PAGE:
JACKSON, Miss. — Gov. Phil Bryant said Friday that state emergency responders rescued more than 500 people from parts of south Mississippi that flooded in Hurricane Isaac.
Many of them had remained in low-lying areas where local officials had ordered mandatory evacuations.
Bryant said that Mississippi National Guard soldiers rescued 372 people; state Department of Wildlife, Fisheries and Parks officers rescued 121; and Department of Marine Resources workers rescued at least 20.
Local agencies, including law-enforcement officers and firefighters, also saved people threatened by storm surge or water that rose quickly because of heavy rainfall.
“These are the real heroes of Hurricane Isaac,” Bryant said of the rescuers.
Among those pulling people to safety were Master Sgt. Eric Jude and Chief Warrant Officer Tim Senseney of the National Guard’s 2nd Battalion, 20th Special Forces Group. Members of the battalion rescued 68 people, 10 dogs and two or three cats.
“It kind of really hits home for me. There were two kids, I think age 4 or age 5. That was the same age I was when our house was flooded,” said Jude, who grew up in eastern Kentucky. “And I just so vividly remember, now as an adult, being a small child in an aluminum boat trying to go find higher ground. My heart just went out to those kids. I was like, you know, this is something they will remember forever.”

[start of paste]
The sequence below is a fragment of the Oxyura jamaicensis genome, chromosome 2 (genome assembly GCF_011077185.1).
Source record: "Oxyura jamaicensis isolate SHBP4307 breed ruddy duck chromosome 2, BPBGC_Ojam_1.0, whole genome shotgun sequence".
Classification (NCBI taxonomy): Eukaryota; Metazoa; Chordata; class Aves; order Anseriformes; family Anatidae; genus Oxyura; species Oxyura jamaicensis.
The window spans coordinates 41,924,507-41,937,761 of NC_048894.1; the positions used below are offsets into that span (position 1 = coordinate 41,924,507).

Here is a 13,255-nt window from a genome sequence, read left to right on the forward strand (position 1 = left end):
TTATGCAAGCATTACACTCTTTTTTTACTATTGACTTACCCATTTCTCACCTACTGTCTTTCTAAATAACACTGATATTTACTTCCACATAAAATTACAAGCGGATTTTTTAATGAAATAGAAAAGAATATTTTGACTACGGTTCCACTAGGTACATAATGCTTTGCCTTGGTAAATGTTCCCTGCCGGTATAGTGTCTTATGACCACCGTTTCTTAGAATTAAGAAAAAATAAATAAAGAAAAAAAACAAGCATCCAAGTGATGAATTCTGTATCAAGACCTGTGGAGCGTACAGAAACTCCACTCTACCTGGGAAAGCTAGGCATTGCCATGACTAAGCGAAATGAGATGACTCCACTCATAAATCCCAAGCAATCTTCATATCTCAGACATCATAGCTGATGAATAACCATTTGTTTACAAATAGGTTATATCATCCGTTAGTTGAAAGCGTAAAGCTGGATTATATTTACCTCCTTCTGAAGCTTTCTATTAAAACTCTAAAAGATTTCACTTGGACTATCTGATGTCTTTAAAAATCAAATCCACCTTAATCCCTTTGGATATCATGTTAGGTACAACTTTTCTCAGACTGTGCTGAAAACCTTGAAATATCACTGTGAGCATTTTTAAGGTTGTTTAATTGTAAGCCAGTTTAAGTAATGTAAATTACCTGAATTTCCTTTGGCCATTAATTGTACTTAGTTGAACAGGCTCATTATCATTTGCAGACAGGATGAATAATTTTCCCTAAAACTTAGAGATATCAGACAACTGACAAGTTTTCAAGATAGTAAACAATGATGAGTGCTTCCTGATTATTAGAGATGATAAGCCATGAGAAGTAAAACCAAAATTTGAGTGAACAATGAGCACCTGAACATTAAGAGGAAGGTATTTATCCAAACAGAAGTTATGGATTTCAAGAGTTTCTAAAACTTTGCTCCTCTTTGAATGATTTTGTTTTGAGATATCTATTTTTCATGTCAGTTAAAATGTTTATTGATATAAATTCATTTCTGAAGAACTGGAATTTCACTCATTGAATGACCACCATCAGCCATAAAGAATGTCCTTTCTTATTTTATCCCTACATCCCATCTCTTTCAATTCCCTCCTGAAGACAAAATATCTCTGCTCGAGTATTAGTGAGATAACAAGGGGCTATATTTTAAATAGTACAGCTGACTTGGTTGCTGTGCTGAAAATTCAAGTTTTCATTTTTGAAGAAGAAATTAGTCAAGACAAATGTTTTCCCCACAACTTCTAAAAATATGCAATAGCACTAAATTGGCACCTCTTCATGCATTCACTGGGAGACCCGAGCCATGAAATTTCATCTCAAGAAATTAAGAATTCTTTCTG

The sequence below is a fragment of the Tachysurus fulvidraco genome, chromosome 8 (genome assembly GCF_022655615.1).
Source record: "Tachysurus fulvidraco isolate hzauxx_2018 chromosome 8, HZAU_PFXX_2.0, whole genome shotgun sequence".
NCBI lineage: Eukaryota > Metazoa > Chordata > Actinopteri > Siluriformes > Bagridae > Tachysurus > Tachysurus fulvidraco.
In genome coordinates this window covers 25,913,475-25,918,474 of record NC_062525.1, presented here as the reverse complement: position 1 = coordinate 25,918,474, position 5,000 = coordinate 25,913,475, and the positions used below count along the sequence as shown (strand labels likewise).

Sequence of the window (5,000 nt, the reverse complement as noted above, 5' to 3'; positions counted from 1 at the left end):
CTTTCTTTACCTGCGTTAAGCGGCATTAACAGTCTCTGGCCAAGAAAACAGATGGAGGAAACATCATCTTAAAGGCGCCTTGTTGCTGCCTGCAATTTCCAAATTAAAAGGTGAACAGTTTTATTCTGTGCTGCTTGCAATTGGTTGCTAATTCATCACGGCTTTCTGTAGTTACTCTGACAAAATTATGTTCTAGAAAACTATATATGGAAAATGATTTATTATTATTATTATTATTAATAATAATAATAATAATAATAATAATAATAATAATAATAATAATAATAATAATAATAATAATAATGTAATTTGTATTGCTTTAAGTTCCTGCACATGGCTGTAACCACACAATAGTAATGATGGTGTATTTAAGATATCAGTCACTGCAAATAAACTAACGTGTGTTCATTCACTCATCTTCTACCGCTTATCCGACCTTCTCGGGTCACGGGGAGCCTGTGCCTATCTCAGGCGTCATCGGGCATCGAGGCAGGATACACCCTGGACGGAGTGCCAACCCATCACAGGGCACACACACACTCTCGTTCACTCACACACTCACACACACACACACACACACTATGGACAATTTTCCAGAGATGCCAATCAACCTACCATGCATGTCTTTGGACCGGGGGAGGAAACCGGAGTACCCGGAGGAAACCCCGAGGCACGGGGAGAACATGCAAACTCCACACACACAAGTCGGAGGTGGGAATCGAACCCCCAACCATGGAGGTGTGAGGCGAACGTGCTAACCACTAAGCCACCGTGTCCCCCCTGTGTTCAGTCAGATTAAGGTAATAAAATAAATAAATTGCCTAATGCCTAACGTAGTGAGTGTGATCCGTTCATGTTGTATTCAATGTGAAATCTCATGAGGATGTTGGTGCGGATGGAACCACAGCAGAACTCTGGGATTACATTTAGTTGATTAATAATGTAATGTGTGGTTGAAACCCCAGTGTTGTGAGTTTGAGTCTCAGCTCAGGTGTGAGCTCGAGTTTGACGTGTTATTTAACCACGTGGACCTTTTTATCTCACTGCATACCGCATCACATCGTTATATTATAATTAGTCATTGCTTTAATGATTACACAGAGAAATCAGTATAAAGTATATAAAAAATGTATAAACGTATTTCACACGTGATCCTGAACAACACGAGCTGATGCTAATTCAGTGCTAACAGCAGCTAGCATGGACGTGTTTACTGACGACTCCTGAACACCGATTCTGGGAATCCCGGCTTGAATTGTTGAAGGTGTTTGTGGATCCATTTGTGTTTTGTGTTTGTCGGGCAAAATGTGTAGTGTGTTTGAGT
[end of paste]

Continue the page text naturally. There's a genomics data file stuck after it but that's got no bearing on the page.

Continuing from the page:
Senseney helped rescue an 86-year-old World War II veteran from the eastern Jackson County community of Helena, which flooded because of heavy rains.
“He was in his house with his wife,” Senseney said. “He was an island-hopping Marine. He was in Iwo Jima, the whole nine yards.”
Jude, 41, lives in the north Mississippi town of Byhalia and is a full-time Guardsman who works in Grenada. Senseney, 43, is a Harrison County deputy sheriff and K-9 officer, in addition to serving in the Guard.
Jude said that even after rescuers went out on boats and offered help, some people insisted on staying in elevated homes while the water continued rising. In those cases, Guardsmen marked spots on their GPS devices and gave the people information about how to stay in communication if they changed their minds. He said many people whom the rescuers helped in south Mississippi remind him of those he grew up with in Appalachia — proud and self-sufficient.
“It’s amazing to see the resolve they have to not always, you know, when the local law enforcement says they need to get out — it’s hard for some of these people,” Jude said.
Several of the rescuers insisted on helping pets.
“We had a lot of animal lovers on our boats, too,” Jude said. “The guys were like, ‘Hey, we’ve got to get these dogs.’ and I’m like ‘Yeah, we’ll get ‘em. Take them to some high ground, at least. Give ‘em a chance.”’